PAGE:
const unsigned char PROGMEM big_data_array[] = {

some big data....

}

Use THIS:

const unsigned char big_data_array[] __attribute__ ((section (".MySectionName")))= {

some big data....

}

This will compile the code automatically at the end of the actual code instead of the start, because all custom Data section is linked at the end By default.

MySectionName is a name of your choice, and WINAVR will use it as reference for pointers to this Array.

I hope this will help some peoples in the future.

Mast3rbug

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I must admit that I don't know how binutils handles orphan sections. Your input section is orphan because it is never treated by the linker script.

If you know binutils enough to know that orphans are always dropped where you intend it, you can use that, of course.

avrfreaks does not support Opera. Profile inactive.

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While mast3rbug's description is a bit messy, I believe he is referring to sections explicitly located through the --section-start command-line switch.

JW

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Quote:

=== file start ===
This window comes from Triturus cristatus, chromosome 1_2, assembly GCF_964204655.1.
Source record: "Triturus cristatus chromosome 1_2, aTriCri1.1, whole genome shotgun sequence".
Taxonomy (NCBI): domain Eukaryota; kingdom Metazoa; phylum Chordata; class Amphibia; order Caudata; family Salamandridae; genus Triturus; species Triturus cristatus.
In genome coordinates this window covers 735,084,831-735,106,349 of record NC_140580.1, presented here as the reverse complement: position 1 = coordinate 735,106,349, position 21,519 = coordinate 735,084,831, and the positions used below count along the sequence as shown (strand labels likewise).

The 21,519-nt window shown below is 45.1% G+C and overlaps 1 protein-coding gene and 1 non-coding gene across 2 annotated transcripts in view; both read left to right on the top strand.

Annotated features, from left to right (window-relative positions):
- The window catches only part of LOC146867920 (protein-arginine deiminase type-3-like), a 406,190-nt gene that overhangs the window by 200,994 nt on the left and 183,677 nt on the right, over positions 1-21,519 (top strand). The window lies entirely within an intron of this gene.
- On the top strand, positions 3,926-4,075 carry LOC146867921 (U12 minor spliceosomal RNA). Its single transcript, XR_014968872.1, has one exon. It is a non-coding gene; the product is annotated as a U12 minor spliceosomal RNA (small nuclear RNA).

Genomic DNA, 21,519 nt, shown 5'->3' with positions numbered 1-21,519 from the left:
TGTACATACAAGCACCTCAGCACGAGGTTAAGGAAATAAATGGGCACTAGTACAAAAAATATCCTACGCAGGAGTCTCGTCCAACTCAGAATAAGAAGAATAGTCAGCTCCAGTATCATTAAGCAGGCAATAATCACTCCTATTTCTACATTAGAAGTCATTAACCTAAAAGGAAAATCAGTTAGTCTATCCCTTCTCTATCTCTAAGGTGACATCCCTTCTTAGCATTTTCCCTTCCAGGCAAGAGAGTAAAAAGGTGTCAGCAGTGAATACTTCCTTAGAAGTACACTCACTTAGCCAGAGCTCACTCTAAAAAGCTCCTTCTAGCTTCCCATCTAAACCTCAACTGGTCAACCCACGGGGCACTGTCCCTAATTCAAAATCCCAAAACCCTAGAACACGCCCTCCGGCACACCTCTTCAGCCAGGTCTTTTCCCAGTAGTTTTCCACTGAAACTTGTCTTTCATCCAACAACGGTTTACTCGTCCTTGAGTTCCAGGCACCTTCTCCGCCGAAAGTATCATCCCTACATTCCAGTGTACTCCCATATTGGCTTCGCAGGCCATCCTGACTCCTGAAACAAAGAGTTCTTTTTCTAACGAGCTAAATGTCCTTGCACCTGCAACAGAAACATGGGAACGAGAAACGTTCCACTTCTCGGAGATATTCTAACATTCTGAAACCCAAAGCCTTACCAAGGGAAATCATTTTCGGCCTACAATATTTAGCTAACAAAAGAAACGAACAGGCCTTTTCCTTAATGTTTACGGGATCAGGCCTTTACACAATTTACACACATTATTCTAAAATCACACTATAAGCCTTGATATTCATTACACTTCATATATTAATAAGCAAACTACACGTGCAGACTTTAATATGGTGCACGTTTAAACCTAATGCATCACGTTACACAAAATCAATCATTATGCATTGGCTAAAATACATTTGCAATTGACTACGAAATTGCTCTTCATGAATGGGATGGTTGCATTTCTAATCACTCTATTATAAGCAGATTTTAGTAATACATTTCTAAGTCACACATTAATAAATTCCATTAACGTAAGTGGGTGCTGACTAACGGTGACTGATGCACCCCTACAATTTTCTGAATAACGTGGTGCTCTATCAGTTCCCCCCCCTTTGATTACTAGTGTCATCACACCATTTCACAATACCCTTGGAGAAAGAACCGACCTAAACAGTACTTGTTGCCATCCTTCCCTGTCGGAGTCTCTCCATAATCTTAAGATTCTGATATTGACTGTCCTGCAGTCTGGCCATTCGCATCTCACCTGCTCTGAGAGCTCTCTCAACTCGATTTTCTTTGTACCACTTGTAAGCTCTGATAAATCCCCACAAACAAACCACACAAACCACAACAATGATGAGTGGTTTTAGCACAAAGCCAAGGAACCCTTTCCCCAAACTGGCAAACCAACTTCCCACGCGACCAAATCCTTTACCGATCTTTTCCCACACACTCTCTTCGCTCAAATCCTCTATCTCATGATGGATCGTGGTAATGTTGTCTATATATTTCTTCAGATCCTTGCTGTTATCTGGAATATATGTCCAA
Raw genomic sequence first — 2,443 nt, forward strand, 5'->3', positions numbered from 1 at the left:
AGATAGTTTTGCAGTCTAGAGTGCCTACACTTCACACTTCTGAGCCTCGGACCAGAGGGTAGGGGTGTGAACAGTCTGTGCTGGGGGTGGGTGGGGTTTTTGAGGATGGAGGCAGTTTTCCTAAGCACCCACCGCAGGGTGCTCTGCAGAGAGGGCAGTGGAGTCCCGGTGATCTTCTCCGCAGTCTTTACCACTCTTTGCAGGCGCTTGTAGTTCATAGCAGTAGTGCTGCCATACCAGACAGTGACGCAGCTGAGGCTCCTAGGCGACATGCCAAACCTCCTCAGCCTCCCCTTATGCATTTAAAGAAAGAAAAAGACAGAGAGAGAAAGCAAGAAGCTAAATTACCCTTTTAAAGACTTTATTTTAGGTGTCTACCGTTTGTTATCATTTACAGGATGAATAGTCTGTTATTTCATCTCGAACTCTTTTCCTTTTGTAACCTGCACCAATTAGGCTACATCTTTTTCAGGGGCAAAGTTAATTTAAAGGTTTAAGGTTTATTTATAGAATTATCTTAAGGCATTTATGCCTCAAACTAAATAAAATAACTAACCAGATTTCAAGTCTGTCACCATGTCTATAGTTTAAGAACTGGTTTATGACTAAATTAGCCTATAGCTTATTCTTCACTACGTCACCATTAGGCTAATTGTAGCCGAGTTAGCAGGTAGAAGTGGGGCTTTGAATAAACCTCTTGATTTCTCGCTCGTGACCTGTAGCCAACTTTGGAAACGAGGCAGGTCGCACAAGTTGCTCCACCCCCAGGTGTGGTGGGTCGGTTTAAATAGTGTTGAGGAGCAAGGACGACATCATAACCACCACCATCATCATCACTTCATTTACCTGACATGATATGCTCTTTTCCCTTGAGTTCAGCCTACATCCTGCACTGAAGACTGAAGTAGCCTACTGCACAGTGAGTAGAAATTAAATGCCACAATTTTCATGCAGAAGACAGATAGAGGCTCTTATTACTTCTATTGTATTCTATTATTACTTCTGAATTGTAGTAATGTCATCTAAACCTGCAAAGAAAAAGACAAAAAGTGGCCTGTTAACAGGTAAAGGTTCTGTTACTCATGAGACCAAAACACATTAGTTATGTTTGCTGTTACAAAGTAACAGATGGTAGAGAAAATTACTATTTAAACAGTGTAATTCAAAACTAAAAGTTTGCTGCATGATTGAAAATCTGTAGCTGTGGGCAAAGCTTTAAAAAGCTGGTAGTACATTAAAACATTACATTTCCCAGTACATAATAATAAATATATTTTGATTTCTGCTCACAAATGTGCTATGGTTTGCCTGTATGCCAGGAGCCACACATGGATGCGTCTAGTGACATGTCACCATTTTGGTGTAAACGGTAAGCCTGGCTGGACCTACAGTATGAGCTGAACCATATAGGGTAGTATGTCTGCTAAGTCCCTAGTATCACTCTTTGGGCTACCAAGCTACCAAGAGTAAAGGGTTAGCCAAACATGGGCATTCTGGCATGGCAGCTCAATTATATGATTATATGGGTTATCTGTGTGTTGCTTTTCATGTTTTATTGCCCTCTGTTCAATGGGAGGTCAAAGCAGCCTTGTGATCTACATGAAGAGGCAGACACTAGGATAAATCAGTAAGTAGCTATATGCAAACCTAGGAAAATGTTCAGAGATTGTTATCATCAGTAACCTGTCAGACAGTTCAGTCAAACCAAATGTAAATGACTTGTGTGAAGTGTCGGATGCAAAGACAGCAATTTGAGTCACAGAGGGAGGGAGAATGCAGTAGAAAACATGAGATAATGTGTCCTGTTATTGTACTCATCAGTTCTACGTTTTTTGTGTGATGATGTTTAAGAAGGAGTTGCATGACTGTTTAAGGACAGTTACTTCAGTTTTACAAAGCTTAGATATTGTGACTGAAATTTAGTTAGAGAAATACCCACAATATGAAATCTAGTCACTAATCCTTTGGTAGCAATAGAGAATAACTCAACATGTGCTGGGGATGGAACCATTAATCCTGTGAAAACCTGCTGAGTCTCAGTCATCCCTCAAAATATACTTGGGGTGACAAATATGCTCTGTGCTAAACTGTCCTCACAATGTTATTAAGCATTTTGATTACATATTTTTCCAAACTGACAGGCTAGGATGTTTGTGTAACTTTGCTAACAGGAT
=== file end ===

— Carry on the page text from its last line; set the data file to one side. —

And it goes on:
My problem is that since my C code is larger than 64K, the C compiler compile the C code first and the ASM code second.

I think the problem is that the linker is putting PROGMEM data (section .progmem.data ?) before *any* code in flash. Otherwise it would be a simple matter of reordering the link command, or using one of the .init sections, or something like that.

Is there an easy way to move some code (via section name, perhaps?) before the PROGMEM data? So that the final memory layout looks like:
"early code"
"progmem"
"normal code"
"etc (initializers?)"
("easy" probably means "without having to learn about linker scripts.)

(Hmm. Researching...
It looks like there is a section called ".lowtext" in the default linker scripts aimed at doing something like this, but it comes AFTER PROGMEM data. If your assembly code can live with being before the other code, but after the PROGMEM data, you can probably just put it into the .lowtext segment instead of .text
.vectors comes before PROGMEM, but it's probably a bad idea to rely on link order to put "other code" after the actual vectors...)

(All things considered, producing a modified linker script doesn't look like it would be too difficult. Though I wouldn't want to write one from scratch!)

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Quote: